As dark clouds gather, hearts of Cheruthoni residents turn heavy

Ahead of the arrival of monsoon, Express visits areas affected by the August-2018 deluge to assess the ground situation and understand people’s apprehensions about the coming rainy season. In the firs

Published: 30th May 2019 02:45 AM  |   Last Updated: 30th May 2019 02:45 AM   |  A+A-

A file picture of the Periyar and Cheruthoni town before the August floods (R) The bridge at Cheruthoni constructed by a Canadian company to transport construction material to Idukki dam site, withstood the devastating flood

Express News Service

CHERUTHONI: As dark clouds gather on the horizon, signalling monsoon is around the corner, the residents of Vimalagiri, a hamlet near Thadiyambadu located just 2 km downstream Cheruthoni dam, get nervous. Scenes of crumbling hills and gushing water that swept away lives snatched their livelihood, pulled down houses and pushed thousands into relief camps are still afresh in their minds.

But the approach road, bus stand and the shops in
the area were washed away | Albin Mathew 

“Last year’s landslides were nightmarish. We’ve never witnessed such massive destruction. The earth slipped by 10-20 feet in this area and cracks have appeared on the terrain above it. There’ll be more landslides if it rains heavily again this year,” said Baby, a mason at Vimalagiri.

Eleven days of tempestuous rainfall, from August 7 to 18, pummelled Idukki district, triggering a series of landslides and earth flow, filling dams and forcing authorities to open the flood gates. According to the KSEB, Idukki district received 1,419 mm rain from August 1 to 19 --- nearly three times more than the average rainfall during the period.

For the first time since Idukki dam was constructed, water came gushing down the Cheruthoni River with fury sweeping away the vegetation on the river bed, which was encroached over the years, pulling down the houses located on its banks and leaving a trail of death and devastation. 59 lives were claimed in the district and livelihood of thousands snatched.

“We spent 15 days in the relief camp and lived in a rented house for eight months. The government will provide Rs 4 lakh for purchase of land if we find one, register it and produce the tax receipt. But some middlemen have purchased the land and its value has gone up. We had found a five-cent plot and fixed the deal for `90,000/cent two weeks ago. Last week the owner demanded Rs 1.10 lakh/cent and a day before registration he increased it further to Rs 1.20 lakh. We were forced to drop the plan,” said Surendran of Vellakkattu, who runs a hotel on the banks of Cheruthoni river.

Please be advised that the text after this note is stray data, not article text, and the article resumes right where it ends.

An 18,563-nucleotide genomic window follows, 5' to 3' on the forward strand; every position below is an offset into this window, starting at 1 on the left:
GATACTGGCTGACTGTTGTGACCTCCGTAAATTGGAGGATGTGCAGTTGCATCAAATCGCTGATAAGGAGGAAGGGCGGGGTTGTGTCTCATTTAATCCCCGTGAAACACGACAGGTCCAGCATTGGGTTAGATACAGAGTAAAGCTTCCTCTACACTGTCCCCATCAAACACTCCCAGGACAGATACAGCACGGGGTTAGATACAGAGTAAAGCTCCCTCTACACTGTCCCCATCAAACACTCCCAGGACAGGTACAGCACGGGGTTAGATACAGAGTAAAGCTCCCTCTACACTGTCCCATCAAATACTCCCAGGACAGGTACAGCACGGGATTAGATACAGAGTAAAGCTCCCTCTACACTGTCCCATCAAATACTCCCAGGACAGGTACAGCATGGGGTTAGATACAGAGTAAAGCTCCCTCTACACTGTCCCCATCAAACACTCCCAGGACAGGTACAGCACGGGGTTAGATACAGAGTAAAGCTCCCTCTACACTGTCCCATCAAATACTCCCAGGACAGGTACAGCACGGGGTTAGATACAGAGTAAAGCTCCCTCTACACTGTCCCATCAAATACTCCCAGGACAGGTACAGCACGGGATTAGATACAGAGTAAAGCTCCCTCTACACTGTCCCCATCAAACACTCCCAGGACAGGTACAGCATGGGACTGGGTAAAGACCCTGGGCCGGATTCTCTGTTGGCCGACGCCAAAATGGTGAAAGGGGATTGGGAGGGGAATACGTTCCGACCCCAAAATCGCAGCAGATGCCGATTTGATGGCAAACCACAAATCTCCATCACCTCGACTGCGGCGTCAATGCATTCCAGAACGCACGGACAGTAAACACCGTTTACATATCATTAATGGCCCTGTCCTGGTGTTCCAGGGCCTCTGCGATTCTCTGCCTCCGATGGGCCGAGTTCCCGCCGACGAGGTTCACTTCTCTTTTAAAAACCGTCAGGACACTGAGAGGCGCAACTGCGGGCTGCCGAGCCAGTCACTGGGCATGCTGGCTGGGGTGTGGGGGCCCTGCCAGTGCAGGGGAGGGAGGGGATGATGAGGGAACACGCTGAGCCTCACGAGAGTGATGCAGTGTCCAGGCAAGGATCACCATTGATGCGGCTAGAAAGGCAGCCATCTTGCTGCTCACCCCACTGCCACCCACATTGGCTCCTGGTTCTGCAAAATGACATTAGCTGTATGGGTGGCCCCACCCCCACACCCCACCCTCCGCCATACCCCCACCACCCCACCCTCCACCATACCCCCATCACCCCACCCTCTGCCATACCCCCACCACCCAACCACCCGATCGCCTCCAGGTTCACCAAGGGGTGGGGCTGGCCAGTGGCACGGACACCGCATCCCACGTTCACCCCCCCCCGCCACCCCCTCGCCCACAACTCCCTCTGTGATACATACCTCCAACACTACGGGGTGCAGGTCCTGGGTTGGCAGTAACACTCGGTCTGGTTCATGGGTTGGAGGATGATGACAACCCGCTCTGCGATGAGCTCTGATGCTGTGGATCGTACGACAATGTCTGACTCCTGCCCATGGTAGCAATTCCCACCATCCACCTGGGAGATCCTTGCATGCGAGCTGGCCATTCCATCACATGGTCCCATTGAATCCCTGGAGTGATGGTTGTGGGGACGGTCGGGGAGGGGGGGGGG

He and his wife Sujatha were living in a small hut, also on the banks of the river, which was damaged in the flood.

“The government hasn’t even reconstructed the roads that were damaged by floods. There were complaints about the selection of beneficiaries. Though we approached the District Collector, there was no attempt to ensure transparency in the distribution of compensation. The people who lost their land are still living in rented houses. There’s widespread resentment over the flood relief operation, which led to the huge victory margin of Congress candidate Dean Kuriakose,” said former Block Panchayat president and DCC secretary AP Usman.

However, Prasanth, an officer at the District Disaster Management Authority, said the government has distributed Rs 54.4 crore as compensation till date.

“We’ve ensured all precautionary measures to avoid disaster during the monsoon season. The pre-monsoon cleaning drive was conducted on May 11 and 12. The District Collector has convened a meeting of the Disaster Management Authority on Saturday in which all department heads will participate. We’ll open a 24x7 control room at the district headquarters when the monsoon begins,” he said.


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